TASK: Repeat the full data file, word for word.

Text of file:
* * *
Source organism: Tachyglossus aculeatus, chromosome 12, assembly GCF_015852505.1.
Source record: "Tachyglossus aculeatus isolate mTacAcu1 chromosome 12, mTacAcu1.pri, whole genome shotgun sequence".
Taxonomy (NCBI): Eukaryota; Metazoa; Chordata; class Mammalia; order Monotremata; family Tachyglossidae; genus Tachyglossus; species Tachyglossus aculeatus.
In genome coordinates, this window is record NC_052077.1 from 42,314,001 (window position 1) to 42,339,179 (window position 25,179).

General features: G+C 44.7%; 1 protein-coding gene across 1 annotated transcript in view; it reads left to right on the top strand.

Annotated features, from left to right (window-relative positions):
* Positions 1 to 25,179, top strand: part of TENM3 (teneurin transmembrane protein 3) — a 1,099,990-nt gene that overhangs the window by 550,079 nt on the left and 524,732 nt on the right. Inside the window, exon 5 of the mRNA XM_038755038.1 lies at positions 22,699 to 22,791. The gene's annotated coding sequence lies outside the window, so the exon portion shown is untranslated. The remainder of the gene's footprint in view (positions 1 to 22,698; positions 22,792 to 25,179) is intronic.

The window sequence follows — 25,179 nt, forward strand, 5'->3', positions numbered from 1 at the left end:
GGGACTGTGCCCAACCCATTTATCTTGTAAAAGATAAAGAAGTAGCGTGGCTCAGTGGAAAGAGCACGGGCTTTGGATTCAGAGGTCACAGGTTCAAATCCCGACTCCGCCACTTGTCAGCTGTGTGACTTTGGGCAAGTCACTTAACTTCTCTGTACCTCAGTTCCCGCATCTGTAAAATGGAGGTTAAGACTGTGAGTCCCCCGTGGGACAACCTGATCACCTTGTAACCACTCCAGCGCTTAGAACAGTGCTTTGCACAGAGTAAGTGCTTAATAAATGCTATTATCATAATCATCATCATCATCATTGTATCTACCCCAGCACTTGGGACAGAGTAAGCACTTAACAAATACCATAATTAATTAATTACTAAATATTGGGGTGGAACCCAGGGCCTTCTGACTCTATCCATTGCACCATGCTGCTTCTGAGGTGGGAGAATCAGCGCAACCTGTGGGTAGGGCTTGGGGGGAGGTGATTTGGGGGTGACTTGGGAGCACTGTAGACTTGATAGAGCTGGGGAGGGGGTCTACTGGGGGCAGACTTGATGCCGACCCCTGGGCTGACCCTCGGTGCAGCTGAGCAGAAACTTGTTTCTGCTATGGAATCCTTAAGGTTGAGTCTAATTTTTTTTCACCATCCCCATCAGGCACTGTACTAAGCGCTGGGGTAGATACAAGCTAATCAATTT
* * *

Source organism: Tachyglossus aculeatus, chromosome 12, assembly GCF_015852505.1.
Source record: "Tachyglossus aculeatus isolate mTacAcu1 chromosome 12, mTacAcu1.pri, whole genome shotgun sequence".
Taxonomy (NCBI): Eukaryota; Metazoa; Chordata; class Mammalia; order Monotremata; family Tachyglossidae; genus Tachyglossus; species Tachyglossus aculeatus.
In genome coordinates, this window is record NC_052077.1 from 42,314,001 (window position 1) to 42,339,179 (window position 25,179).

General features: G+C 44.7%; 1 protein-coding gene across 1 annotated transcript in view; it reads left to right on the top strand.

Annotated features, from left to right (window-relative positions):
* Positions 1 to 25,179, top strand: part of TENM3 (teneurin transmembrane protein 3) — a 1,099,990-nt gene that overhangs the window by 550,079 nt on the left and 524,732 nt on the right. Inside the window, exon 5 of the mRNA XM_038755038.1 lies at positions 22,699 to 22,791. The gene's annotated coding sequence lies outside the window, so the exon portion shown is untranslated. The remainder of the gene's footprint in view (positions 1 to 22,698; positions 22,792 to 25,179) is intronic.

The window sequence follows — 25,179 nt, forward strand, 5'->3', positions numbered from 1 at the left end:
GGGACTGTGCCCAACCCATTTATCTTGTAAAAGATAAAGAAGTAGCGTGGCTCAGTGGAAAGAGCACGGGCTTTGGATTCAGAGGTCACAGGTTCAAATCCCGACTCCGCCACTTGTCAGCTGTGTGACTTTGGGCAAGTCACTTAACTTCTCTGTACCTCAGTTCCCGCATCTGTAAAATGGAGGTTAAGACTGTGAGTCCCCCGTGGGACAACCTGATCACCTTGTAACCACTCCAGCGCTTAGAACAGTGCTTTGCACAGAGTAAGTGCTTAATAAATGCTATTATCATAATCATCATCATCATCATTGTATCTACCCCAGCACTTGGGACAGAGTAAGCACTTAACAAATACCATAATTAATTAATTACTAAATATTGGGGTGGAACCCAGGGCCTTCTGACTCTATCCATTGCACCATGCTGCTTCTGAGGTGGGAGAATCAGCGCAACCTGTGGGTAGGGCTTGGGGGGAGGTGATTTGGGGGTGACTTGGGAGCACTGTAGACTTGATAGAGCTGGGGAGGGGGTCTACTGGGGGCAGACTTGATGCCGACCCCTGGGCTGACCCTCGGTGCAGCTGAGCAGAAACTTGTTTCTGCTATGGAATCCTTAAGGTTGAGTCTAATTTTTTTTCACCATCCCCATCAGGCACTGTACTAAGCGCTGGGGTAGATACAAGCTAATCAATTT